As alarm over global warming spreads, a radical idea is gaining
momentum. Forget cuts in greenhouse gas emissions, some scientists
argue. Instead, bounce sunlight back into space by pumping
reflective nanoparticles into the atmosphere. Launch mirrors into
orbit around the Earth. Make clouds thicker and brighter to create
a "planetary thermostat."
These ideas might sound like science fiction, but in fact they
are part of a very old story. For more than a century, scientists,
soldiers, and charlatans have tried to manipulate weather and
climate, and like them, today's climate engineers wildly exaggerate
what is possible. Scarcely considering the political, military, and
ethical implications of managing the world's climate, these
individuals hatch schemes with potential consequences that far
outweigh anything their predecessors might have faced.
Showing what can happen when fixing the sky becomes a dangerous
experiment in pseudoscience, James Rodger Fleming traces the
tragicomic history of the rainmakers, rain fakers, weather
warriors, and climate engineers who have been both full of ideas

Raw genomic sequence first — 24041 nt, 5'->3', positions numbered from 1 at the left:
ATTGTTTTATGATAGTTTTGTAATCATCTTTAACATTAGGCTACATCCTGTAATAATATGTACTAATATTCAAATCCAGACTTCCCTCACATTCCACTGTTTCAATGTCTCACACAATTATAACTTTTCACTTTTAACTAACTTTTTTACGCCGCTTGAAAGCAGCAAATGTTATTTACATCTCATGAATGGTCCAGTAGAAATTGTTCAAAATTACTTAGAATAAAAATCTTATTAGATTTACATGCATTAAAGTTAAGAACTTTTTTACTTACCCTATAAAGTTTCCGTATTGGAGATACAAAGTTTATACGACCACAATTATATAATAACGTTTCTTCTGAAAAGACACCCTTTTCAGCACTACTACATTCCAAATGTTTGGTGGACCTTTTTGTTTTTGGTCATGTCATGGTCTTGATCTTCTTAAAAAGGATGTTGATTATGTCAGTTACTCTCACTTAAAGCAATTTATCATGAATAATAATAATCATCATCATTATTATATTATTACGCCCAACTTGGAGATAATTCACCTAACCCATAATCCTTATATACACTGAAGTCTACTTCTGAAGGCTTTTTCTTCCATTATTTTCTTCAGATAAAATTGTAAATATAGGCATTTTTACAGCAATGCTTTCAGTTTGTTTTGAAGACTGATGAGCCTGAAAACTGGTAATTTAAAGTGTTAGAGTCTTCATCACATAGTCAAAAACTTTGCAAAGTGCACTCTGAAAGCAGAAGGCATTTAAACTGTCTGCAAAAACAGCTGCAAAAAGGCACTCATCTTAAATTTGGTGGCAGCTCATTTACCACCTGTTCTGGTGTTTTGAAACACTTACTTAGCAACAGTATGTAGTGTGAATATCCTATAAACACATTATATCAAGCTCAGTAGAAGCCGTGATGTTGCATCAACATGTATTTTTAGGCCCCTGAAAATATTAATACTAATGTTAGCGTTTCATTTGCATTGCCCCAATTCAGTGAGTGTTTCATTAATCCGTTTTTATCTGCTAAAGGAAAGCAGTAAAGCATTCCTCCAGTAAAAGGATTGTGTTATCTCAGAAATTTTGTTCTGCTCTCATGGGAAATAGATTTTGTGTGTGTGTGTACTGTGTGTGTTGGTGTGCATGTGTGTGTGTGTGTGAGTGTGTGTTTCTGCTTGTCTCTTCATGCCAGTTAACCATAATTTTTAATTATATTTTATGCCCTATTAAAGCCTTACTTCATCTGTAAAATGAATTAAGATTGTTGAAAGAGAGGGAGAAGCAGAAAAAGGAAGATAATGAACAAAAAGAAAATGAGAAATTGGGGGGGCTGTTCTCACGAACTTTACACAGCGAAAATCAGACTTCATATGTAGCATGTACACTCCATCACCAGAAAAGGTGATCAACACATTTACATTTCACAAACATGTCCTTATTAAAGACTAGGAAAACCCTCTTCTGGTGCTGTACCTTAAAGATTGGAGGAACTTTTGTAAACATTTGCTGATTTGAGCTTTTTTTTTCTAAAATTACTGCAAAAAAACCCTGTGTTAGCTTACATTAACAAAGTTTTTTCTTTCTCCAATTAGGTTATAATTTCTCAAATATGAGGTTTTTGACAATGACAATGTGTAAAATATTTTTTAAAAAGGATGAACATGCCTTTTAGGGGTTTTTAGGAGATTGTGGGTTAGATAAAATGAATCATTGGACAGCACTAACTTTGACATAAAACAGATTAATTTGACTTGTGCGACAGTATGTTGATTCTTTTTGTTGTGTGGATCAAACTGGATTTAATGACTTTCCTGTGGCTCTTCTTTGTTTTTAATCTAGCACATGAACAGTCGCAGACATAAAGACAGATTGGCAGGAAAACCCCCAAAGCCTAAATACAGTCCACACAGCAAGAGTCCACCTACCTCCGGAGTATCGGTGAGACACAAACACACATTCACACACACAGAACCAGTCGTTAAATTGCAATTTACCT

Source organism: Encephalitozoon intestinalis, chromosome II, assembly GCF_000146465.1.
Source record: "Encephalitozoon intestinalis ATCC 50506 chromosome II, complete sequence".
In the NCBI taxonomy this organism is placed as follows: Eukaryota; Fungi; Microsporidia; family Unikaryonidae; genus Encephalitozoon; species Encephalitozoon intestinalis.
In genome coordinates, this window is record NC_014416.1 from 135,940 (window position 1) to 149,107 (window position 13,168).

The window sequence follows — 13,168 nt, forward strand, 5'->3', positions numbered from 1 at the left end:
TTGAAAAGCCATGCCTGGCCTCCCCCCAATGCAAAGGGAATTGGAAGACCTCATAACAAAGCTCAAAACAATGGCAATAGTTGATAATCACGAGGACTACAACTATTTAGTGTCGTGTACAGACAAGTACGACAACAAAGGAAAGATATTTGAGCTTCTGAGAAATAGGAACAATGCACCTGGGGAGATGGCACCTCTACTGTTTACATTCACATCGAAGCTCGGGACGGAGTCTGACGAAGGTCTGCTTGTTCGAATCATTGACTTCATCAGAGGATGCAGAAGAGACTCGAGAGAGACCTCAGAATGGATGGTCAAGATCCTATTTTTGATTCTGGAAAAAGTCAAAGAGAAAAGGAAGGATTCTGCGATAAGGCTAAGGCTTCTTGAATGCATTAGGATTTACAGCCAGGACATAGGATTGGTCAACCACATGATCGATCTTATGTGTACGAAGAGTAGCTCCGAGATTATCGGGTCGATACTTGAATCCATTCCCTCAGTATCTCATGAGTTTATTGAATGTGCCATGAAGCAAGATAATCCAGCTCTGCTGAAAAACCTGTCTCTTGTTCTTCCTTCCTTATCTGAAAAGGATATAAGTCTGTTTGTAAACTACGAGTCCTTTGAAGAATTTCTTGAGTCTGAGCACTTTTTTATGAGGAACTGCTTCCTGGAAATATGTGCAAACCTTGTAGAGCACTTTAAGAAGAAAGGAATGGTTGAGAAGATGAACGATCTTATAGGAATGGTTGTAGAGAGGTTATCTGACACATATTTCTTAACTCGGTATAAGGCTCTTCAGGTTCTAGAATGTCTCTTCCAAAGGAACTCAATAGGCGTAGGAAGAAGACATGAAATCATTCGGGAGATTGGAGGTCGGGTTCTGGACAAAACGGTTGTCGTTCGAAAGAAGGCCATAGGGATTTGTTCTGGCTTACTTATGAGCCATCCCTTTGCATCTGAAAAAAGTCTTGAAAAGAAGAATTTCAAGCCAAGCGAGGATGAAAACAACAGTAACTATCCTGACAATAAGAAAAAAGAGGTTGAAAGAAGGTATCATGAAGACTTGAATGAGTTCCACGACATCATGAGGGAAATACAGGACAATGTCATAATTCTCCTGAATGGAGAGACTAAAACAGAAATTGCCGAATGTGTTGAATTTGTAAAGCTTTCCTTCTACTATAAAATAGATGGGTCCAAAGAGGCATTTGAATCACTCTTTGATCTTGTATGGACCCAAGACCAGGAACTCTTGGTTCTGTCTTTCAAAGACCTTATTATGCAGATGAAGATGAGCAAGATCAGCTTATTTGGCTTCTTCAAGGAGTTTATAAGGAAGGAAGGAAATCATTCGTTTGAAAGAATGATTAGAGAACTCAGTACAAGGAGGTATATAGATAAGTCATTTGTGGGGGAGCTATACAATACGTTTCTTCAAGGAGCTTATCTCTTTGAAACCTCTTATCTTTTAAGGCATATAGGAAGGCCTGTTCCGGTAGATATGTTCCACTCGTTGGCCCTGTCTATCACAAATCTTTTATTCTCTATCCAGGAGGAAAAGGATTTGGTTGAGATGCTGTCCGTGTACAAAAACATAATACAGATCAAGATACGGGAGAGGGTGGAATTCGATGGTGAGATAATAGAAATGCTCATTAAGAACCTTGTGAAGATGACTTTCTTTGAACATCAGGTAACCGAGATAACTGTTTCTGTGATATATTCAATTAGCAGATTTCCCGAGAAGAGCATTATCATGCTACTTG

and full of themselves. Weaving together stories from elite
science, cutting-edge technology, and popular culture, Fleming
examines issues of health and navigation in the 1830s, drought in
the 1890s, aircraft safety in the 1930s, and world conflict since
the 1940s. Killer hurricanes, ozone depletion, and global warming
fuel the fantasies of today. Based on archival and primary
research, Fleming's original story speaks to anyone who has a stake
in sustaining the planet.
Subjects: General Science, Technology, Environmental Science, Political Science
You do not have access to this book on JSTOR. Try logging in through your institution for access.
Log in to your personal account or through your institution.
Table of Contents
Export Selected Citations
Export to NoodleTools
Export to RefWorks
Export to EasyBib
Export a RIS file
(For EndNote, ProCite, Reference Manager, Zotero, Mendeley...)
Export a Text file